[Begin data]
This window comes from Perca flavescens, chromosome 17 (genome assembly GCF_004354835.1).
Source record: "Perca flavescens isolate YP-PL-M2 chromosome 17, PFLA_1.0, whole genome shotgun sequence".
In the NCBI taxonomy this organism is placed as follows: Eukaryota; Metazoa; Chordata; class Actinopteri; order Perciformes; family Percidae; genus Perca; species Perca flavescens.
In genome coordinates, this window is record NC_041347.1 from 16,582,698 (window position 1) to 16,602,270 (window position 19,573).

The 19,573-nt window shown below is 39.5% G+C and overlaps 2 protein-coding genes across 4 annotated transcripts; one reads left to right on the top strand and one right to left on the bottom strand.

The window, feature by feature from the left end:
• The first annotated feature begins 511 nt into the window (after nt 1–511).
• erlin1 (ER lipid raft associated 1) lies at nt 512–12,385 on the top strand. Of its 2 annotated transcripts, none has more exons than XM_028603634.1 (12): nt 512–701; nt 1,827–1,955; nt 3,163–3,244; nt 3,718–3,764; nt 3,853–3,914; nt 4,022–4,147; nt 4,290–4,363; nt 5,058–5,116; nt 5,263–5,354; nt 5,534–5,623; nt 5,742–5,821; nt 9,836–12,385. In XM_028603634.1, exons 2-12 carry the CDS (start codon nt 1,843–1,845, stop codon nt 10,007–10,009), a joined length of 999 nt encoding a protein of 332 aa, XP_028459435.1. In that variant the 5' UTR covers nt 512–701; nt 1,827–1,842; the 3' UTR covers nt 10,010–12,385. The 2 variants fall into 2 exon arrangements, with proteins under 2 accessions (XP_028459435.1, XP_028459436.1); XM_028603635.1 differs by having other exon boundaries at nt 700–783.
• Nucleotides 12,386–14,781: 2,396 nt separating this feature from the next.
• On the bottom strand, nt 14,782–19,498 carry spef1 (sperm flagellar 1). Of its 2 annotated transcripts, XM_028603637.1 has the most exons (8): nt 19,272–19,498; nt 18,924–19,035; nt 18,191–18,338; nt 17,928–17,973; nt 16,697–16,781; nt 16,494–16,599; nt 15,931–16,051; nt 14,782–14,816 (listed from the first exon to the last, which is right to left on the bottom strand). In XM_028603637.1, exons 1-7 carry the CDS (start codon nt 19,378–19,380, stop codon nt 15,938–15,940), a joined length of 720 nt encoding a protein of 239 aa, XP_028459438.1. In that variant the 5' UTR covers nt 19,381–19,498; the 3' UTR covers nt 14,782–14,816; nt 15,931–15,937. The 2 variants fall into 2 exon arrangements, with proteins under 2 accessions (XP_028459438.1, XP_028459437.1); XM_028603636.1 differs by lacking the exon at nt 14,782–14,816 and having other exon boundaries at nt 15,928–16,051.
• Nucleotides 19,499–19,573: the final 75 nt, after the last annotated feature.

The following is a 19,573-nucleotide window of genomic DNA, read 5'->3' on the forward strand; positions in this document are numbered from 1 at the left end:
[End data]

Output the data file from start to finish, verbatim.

This window comes from Perca flavescens, chromosome 17 (genome assembly GCF_004354835.1).
Source record: "Perca flavescens isolate YP-PL-M2 chromosome 17, PFLA_1.0, whole genome shotgun sequence".
In the NCBI taxonomy this organism is placed as follows: Eukaryota; Metazoa; Chordata; class Actinopteri; order Perciformes; family Percidae; genus Perca; species Perca flavescens.
In genome coordinates, this window is record NC_041347.1 from 16,582,698 (window position 1) to 16,602,270 (window position 19,573).

The 19,573-nt window shown below is 39.5% G+C and overlaps 2 protein-coding genes across 4 annotated transcripts; one reads left to right on the top strand and one right to left on the bottom strand.

The window, feature by feature from the left end:
• The first annotated feature begins 511 nt into the window (after nt 1–511).
• erlin1 (ER lipid raft associated 1) lies at nt 512–12,385 on the top strand. Of its 2 annotated transcripts, none has more exons than XM_028603634.1 (12): nt 512–701; nt 1,827–1,955; nt 3,163–3,244; nt 3,718–3,764; nt 3,853–3,914; nt 4,022–4,147; nt 4,290–4,363; nt 5,058–5,116; nt 5,263–5,354; nt 5,534–5,623; nt 5,742–5,821; nt 9,836–12,385. In XM_028603634.1, exons 2-12 carry the CDS (start codon nt 1,843–1,845, stop codon nt 10,007–10,009), a joined length of 999 nt encoding a protein of 332 aa, XP_028459435.1. In that variant the 5' UTR covers nt 512–701; nt 1,827–1,842; the 3' UTR covers nt 10,010–12,385. The 2 variants fall into 2 exon arrangements, with proteins under 2 accessions (XP_028459435.1, XP_028459436.1); XM_028603635.1 differs by having other exon boundaries at nt 700–783.
• Nucleotides 12,386–14,781: 2,396 nt separating this feature from the next.
• On the bottom strand, nt 14,782–19,498 carry spef1 (sperm flagellar 1). Of its 2 annotated transcripts, XM_028603637.1 has the most exons (8): nt 19,272–19,498; nt 18,924–19,035; nt 18,191–18,338; nt 17,928–17,973; nt 16,697–16,781; nt 16,494–16,599; nt 15,931–16,051; nt 14,782–14,816 (listed from the first exon to the last, which is right to left on the bottom strand). In XM_028603637.1, exons 1-7 carry the CDS (start codon nt 19,378–19,380, stop codon nt 15,938–15,940), a joined length of 720 nt encoding a protein of 239 aa, XP_028459438.1. In that variant the 5' UTR covers nt 19,381–19,498; the 3' UTR covers nt 14,782–14,816; nt 15,931–15,937. The 2 variants fall into 2 exon arrangements, with proteins under 2 accessions (XP_028459438.1, XP_028459437.1); XM_028603636.1 differs by lacking the exon at nt 14,782–14,816 and having other exon boundaries at nt 15,928–16,051.
• Nucleotides 19,499–19,573: the final 75 nt, after the last annotated feature.

The following is a 19,573-nucleotide window of genomic DNA, read 5'->3' on the forward strand; positions in this document are numbered from 1 at the left end: